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Lessons Learned on Automation Episode II: Slow and Steady Wins the Race

Fernando Martin on June 2, 2016

Throughput in UI Automation comes through parallelism. If you can accomplish that, then your next goal is to make each test as reliable as possible.

In a previous blog post about automation, I explained that End-to-End (E2E) tests are inherently slow and that you need to focus on parallelism if you want throughput. With that in mind, you should strive to build your tests as reliably as possible in all possible environments; just because it works on your local machine does not mean that it will work consistently in your staging environment or when the tests are run on SauceLabs.

That leads us to the second lesson of the saga:

Slow and steady wins the race.

In the Selenium world, many intermittent failures are caused by elements not showing up in time or not being enabled when the test tries to access it. In general, this is because the element has an unexpected transient state when the action is being performed.

The quick and dirty solution is to wait for an arbitrary amount of time, hoping that the element has the final expected state. This is such a terrible idea that I plan to dedicate an entire blog post to it in the future.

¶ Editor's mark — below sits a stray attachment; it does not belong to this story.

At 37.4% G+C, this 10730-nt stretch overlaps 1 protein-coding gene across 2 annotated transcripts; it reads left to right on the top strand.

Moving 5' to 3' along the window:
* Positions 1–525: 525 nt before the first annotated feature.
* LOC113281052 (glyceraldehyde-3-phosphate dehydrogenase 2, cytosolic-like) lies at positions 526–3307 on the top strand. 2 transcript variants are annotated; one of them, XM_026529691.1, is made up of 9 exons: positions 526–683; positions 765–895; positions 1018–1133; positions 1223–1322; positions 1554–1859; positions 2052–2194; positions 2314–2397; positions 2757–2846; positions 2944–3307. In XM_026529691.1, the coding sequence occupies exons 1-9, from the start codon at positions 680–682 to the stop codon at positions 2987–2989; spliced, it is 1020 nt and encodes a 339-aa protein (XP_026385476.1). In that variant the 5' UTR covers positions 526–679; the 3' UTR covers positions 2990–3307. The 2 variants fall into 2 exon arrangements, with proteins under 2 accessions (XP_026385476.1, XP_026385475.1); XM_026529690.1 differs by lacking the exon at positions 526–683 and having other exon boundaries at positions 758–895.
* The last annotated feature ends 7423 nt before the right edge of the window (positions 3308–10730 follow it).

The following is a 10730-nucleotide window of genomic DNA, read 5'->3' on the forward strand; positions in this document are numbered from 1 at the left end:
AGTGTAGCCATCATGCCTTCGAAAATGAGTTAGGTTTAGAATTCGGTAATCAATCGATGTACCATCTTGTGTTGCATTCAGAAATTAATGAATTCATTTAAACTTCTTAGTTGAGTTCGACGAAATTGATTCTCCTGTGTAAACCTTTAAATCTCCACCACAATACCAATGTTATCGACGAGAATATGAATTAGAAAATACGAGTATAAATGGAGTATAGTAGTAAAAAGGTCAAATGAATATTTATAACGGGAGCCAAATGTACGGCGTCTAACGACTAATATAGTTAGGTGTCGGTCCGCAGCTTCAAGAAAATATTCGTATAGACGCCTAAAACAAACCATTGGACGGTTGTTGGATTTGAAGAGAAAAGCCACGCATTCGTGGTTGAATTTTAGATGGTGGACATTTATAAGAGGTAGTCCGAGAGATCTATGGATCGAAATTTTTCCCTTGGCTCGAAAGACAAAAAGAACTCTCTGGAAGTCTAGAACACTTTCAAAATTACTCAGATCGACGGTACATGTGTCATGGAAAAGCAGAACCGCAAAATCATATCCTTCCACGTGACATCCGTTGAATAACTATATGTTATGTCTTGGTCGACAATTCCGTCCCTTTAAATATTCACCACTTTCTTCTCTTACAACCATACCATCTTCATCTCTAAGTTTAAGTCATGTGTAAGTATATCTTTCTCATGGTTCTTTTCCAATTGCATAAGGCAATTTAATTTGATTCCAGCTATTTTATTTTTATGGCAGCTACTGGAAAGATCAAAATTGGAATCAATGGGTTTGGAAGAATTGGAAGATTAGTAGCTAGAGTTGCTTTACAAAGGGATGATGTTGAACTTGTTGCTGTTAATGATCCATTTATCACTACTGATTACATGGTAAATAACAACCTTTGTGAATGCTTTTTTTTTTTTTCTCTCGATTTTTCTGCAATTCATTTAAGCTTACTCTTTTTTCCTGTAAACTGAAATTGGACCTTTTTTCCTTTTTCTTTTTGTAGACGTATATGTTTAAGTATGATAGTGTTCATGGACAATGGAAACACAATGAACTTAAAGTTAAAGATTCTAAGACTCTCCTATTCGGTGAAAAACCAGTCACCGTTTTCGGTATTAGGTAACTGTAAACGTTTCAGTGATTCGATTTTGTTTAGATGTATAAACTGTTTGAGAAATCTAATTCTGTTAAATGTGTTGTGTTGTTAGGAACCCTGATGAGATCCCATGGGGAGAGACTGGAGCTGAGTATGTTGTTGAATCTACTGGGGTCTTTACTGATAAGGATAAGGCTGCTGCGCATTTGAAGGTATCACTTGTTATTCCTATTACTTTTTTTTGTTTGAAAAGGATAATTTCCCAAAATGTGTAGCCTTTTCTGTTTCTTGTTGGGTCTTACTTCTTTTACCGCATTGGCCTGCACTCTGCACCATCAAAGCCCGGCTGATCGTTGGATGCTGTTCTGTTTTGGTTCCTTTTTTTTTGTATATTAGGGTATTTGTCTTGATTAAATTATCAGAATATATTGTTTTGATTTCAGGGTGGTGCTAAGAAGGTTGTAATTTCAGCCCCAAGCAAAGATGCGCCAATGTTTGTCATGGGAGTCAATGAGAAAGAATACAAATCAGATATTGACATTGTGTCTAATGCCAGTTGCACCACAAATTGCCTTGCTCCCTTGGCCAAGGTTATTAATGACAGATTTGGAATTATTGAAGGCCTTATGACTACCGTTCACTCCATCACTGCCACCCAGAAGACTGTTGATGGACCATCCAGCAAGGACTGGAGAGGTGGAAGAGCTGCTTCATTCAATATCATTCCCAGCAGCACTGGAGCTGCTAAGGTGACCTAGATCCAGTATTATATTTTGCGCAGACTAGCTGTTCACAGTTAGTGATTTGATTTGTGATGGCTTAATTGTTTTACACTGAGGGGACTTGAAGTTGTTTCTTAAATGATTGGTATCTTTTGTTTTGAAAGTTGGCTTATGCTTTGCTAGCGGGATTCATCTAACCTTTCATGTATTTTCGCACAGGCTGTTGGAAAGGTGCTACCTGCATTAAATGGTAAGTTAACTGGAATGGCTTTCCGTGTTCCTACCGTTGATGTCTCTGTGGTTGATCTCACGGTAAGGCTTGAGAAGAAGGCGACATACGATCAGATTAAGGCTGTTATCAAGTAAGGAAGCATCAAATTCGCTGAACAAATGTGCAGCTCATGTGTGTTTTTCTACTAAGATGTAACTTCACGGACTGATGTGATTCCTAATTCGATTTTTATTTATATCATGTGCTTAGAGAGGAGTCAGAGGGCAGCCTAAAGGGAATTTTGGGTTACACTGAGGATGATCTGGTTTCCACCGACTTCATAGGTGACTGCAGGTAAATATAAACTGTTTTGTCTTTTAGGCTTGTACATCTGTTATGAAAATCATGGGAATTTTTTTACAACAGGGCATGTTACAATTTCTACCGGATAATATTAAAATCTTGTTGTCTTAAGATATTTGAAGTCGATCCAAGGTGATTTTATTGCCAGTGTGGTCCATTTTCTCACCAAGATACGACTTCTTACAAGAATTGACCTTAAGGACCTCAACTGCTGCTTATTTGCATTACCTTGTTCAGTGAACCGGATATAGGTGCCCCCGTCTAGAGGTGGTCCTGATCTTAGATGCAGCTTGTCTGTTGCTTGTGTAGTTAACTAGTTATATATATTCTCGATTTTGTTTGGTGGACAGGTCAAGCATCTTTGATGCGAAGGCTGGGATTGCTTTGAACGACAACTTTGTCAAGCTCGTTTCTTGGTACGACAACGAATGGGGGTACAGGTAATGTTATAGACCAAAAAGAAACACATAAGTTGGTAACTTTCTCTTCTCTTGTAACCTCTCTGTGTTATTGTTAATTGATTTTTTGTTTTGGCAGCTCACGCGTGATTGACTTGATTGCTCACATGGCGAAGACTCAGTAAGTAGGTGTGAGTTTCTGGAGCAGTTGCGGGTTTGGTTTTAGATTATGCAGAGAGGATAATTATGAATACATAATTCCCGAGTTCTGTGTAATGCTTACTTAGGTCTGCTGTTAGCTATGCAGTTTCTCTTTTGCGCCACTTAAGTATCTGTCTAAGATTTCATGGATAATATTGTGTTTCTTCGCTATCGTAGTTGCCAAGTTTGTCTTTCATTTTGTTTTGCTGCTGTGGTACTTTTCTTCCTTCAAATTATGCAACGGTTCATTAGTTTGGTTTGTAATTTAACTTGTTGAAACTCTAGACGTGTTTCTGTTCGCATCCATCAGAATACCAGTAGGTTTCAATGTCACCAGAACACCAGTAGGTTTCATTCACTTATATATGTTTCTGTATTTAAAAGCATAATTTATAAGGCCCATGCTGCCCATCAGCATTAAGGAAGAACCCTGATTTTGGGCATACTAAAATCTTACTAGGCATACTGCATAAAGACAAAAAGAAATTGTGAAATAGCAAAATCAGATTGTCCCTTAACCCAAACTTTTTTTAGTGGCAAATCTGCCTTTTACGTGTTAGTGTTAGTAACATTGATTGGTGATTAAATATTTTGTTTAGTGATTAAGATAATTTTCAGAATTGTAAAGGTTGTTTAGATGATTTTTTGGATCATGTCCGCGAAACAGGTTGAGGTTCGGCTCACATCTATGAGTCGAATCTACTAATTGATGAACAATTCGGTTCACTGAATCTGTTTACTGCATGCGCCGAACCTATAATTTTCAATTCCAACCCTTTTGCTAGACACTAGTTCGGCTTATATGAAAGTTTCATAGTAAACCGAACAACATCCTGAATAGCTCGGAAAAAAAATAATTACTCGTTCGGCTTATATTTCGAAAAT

A common scenario would be:

In this scenario, the test is waiting for 3 seconds, hoping that the element will be there by that time. The test then searches for the element and, finally, performs a click. This approach fails in several scenarios:

What if the app was slow and the element was not there yet? The test fails.
What if the element was there but was not enabled, so it was still not clickable? The test fails.
What if the element was part of an animation and it was moving while you tried to click it? The test fails.

To address these issues, Selenium introduced the concept of Explicit Waits, which allows you to wait until the element has a particular state (“clickable” or “visible” for example). In AugmentedDriver, the driver has some extra functionality bundled in the augmented() library that helps you in those cases.

The previous example could be written:

With this approach, the click() will be performed only when the element is actually clickable. Augmented() has many other functionalities, such as findElementNotMoving(by) that waits until the animation has finished and the element is static, or findElementContain(by, text) that will wait until the element contains some text (Here is the interface where all that handy functionality is defined for Web and Mobile, here is the extra functionality that applies only to IOS and Android).

In Summary, whenever you are writing E2E automation you should be defensively coding so the tests are resilient to some degree of performance variance that are typical on Web or Mobile Applications. Adding extra checks on your tests might slow down your suites, but it’s a small price to pay for reliability and at the end that will make you win the race.

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